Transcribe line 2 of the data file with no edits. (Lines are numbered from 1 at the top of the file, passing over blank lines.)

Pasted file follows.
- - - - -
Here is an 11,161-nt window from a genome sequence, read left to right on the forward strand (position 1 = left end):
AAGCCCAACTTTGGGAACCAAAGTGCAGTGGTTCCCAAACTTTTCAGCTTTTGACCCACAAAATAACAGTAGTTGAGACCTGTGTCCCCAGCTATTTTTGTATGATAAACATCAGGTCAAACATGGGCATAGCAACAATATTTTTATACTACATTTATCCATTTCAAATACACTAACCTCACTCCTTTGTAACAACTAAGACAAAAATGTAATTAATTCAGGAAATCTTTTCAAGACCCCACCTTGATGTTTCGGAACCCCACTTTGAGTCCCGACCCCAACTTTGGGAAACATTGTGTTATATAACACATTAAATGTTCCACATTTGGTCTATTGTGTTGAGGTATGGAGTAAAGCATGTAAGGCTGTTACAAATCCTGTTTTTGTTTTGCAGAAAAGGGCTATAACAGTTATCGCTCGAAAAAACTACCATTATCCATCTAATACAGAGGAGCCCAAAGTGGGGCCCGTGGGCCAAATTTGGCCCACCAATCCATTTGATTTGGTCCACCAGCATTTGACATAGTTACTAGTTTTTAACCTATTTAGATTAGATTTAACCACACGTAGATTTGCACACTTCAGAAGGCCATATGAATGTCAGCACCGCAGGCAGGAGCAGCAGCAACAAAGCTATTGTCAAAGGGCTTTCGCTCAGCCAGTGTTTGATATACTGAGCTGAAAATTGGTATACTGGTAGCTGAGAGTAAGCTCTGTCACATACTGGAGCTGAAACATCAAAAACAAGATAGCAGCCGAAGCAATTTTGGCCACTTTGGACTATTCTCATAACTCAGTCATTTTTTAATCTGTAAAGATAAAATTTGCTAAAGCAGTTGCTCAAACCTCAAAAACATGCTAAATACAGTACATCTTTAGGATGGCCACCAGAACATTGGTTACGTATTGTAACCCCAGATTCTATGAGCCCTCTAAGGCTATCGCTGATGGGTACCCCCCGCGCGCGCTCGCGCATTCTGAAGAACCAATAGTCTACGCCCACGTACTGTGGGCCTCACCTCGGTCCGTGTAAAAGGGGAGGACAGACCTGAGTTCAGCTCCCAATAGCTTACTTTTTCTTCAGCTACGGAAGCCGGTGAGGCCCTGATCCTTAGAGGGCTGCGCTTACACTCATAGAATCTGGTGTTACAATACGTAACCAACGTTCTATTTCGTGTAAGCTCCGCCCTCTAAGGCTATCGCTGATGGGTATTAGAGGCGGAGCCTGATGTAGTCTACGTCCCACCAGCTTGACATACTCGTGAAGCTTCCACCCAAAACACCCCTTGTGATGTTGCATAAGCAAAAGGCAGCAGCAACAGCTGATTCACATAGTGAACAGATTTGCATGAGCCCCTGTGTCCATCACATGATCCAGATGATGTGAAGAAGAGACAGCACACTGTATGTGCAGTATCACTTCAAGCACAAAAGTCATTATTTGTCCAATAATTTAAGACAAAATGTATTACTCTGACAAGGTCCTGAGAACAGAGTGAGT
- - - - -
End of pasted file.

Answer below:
AAGCCCAACTTTGGGAACCAAAGTGCAGTGGTTCCCAAACTTTTCAGCTTTTGACCCACAAAATAACAGTAGTTGAGACCTGTGTCCCCAGCTATTTTTGTATGATAAACATCAGGTCAAACATGGGCATAGCAACAATATTTTTATACTACATTTATCCATTTCAAATACACTAACCTCACTCCTTTGTAACAACTAAGACAAAAATGTAATTAATTCAGGAAATCTTTTCAAGACCCCACCTTGATGTTTCGGAACCCCACTTTGAGTCCCGACCCCAACTTTGGGAAACATTGTGTTATATAACACATTAAATGTTCCACATTTGGTCTATTGTGTTGAGGTATGGAGTAAAGCATGTAAGGCTGTTACAAATCCTGTTTTTGTTTTGCAGAAAAGGGCTATAACAGTTATCGCTCGAAAAAACTACCATTATCCATCTAATACAGAGGAGCCCAAAGTGGGGCCCGTGGGCCAAATTTGGCCCACCAATCCATTTGATTTGGTCCACCAGCATTTGACATAGTTACTAGTTTTTAACCTATTTAGATTAGATTTAACCACACGTAGATTTGCACACTTCAGAAGGCCATATGAATGTCAGCACCGCAGGCAGGAGCAGCAGCAACAAAGCTATTGTCAAAGGGCTTTCGCTCAGCCAGTGTTTGATATACTGAGCTGAAAATTGGTATACTGGTAGCTGAGAGTAAGCTCTGTCACATACTGGAGCTGAAACATCAAAAACAAGATAGCAGCCGAAGCAATTTTGGCCACTTTGGACTATTCTCATAACTCAGTCATTTTTTAATCTGTAAAGATAAAATTTGCTAAAGCAGTTGCTCAAACCTCAAAAACATGCTAAATACAGTACATCTTTAGGATGGCCACCAGAACATTGGTTACGTATTGTAACCCCAGATTCTATGAGCCCTCTAAGGCTATCGCTGATGGGTACCCCCCGCGCGCGCTCGCGCATTCTGAAGAACCAATAGTCTACGCCCACGTACTGTGGGCCTCACCTCGGTCCGTGTAAAAGGGGAGGACAGACCTGAGTTCAGCTCCCAATAGCTTACTTTTTCTTCAGCTACGGAAGCCGGTGAGGCCCTGATCCTTAGAGGGCTGCGCTTACACTCATAGAATCTGGTGTTACAATACGTAACCAACGTTCTATTTCGTGTAAGCTCCGCCCTCTAAGGCTATCGCTGATGGGTATTAGAGGCGGAGCCTGATGTAGTCTACGTCCCACCAGCTTGACATACTCGTGAAGCTTCCACCCAAAACACCCCTTGTGATGTTGCATAAGCAAAAGGCAGCAGCAACAGCTGATTCACATAGTGAACAGATTTGCATGAGCCCCTGTGTCCATCACATGATCCAGATGATGTGAAGAAGAGACAGCACACTGTATGTGCAGTATCACTTCAAGCACAAAAGTCATTATTTGTCCAATAATTTAAGACAAAATGTATTACTCTGACAAGGTCCTGAGAACAGAGTGAGT